Phila. judge urges Commonwealth Court to affirm summary judgment decision in fatal vehicle accident claim

By Jon Campisi | May 8, 2012

A Philadelphia judge is asking a state appellate court to affirm a First Judicial District ruling from last summer that granted summary judgment to the state and the Pennsylvania Department of Transportation in a case where the defendants were being sued over a deadly 1997 motor vehicle accident.

In a May 4 opinion filed at the Philadelphia Court of Common Pleas, Judge Allan L. Tereshko requests that Pennsylvania Commonwealth Court uphold his Aug. 17, 2011 ruling in favor of the defendants in a case initiated by Vince E. Oaks on behalf of his late wife, Rhonda Bronson.

According to background information in the case, Bronson was killed in the early morning hours of Dec. 23, 1997, after her vehicle, which was traveling southbound along the Roosevelt Expressway, skidded across the roadway and into a raised median barrier curb.

The vehicle then went airborne, vaulted over the barrier into the northbound lanes of the expressway, and struck a vehicle occupied by Mark and Tyra Brooks.

Bronson and both Mark and Tyra Brooks died as a result of injuries sustained in the crash.

Oaks, Bronson’s common law husband, filed suit against the defendants on March 8, 2010.

In July 2011, the defendants filed a motion for summary judgment, which a Philadelphia Common Pleas Court judge granted the following month.

The plaintiff appealed the decision to the Pennsylvania Superior Court in September 2011, and the following month the trial court ordered Oaks to file a Concise Statement of Errors Complained of on Appeal, which the plaintiff did in late October 2011, the background information on the case states.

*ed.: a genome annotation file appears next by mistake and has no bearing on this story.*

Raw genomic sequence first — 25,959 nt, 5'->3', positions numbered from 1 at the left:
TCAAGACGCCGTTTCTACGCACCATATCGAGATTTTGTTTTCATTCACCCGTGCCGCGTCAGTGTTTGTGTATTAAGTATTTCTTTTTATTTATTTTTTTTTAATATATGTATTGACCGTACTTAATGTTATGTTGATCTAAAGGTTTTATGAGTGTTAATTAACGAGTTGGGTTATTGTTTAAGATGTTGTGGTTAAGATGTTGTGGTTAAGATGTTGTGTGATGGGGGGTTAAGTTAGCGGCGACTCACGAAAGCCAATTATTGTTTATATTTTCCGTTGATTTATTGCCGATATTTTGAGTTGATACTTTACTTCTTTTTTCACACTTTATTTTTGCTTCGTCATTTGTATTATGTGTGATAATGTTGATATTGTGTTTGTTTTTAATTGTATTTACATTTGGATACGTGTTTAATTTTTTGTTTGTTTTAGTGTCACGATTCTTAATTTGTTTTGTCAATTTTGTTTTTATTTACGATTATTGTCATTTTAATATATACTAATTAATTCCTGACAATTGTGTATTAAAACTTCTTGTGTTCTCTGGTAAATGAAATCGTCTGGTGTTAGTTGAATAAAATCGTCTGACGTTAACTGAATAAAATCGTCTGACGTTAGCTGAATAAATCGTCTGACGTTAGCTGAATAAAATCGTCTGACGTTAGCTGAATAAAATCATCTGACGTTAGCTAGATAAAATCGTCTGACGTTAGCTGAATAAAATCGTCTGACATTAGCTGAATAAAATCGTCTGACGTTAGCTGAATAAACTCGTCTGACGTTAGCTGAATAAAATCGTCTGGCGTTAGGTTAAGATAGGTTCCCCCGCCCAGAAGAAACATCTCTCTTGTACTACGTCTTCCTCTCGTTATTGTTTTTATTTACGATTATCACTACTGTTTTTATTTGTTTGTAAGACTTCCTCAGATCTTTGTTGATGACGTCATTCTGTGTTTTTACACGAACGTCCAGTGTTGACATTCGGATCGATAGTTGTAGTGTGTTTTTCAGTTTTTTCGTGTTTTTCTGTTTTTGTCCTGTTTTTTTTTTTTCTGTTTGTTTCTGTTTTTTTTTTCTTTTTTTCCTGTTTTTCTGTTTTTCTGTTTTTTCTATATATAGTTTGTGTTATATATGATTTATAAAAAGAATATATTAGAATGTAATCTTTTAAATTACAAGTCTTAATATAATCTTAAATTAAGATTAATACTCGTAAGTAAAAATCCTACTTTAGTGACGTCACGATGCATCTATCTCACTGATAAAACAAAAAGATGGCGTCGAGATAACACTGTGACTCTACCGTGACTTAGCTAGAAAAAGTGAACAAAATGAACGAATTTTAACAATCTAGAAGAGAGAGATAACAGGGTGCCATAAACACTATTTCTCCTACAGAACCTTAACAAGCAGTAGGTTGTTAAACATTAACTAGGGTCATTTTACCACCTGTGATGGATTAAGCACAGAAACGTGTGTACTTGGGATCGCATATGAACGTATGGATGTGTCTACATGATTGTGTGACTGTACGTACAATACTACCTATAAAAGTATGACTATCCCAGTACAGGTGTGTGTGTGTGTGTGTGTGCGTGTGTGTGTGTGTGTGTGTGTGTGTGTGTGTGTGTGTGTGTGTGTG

In late November 2011, the Superior Court transferred the appeal to Commonwealth Court, which is Pennsylvania’s lower-tier appellate court.

The issues being raised on appeal involve whether the plaintiff’s claims are barred by a statute of limitations and whether the claims are barred by the doctrine of sovereign immunity.

In this case, the Philadelphia trial court ruled that Oaks’ claim was, in fact, barred by a statute of limitations.

Bronson’s fatal injuries occurred in late December 1997, meaning Oaks would have had to file his complaint by Dec. 24, 1999.

He didn’t file his complaint until March 8, 2010.

Oaks had argued that his claim could proceed under the state’s Minority Tolling Statute, which allows complaints being brought on behalf of those who were minor children at the time a cause of action arose to have the same window of opportunity in which to file a claim after the minor becomes an adult.

In this case, however, the trial court ruled that the Minority Tolling Statute is not applicable because Oaks, in his amended complaint, brought the action on behalf of Bronson, and not his then-minor son.

“Therefore, because the action was brought by Plaintiff as the personal representative of the estate, the statute of limitations was not tolled, and Plaintiff’s claims are barred,” the trial court ruled.

The trial court had also ruled that the defendants were protected under sovereign immunity due to their status as government entities.

The ruling stated that courts have held there can be no liability premised on the negligent installation of a safety fixture the government had no duty to provide.

“Therefore, Plaintiff’s contentions that the accident could have been avoided if the median was six inches higher or the barrier curb was placed closer to the median are insufficient to establish liability of the Defendants,” the ruling stated.

The trial court ruled that the defendants did not waive sovereign immunity in this case because the plaintiff’s claim does not arise from a dangerous condition of commonwealth real estate.

A Commonwealth Court panel now must either affirm or strike down the trial court’s decision.

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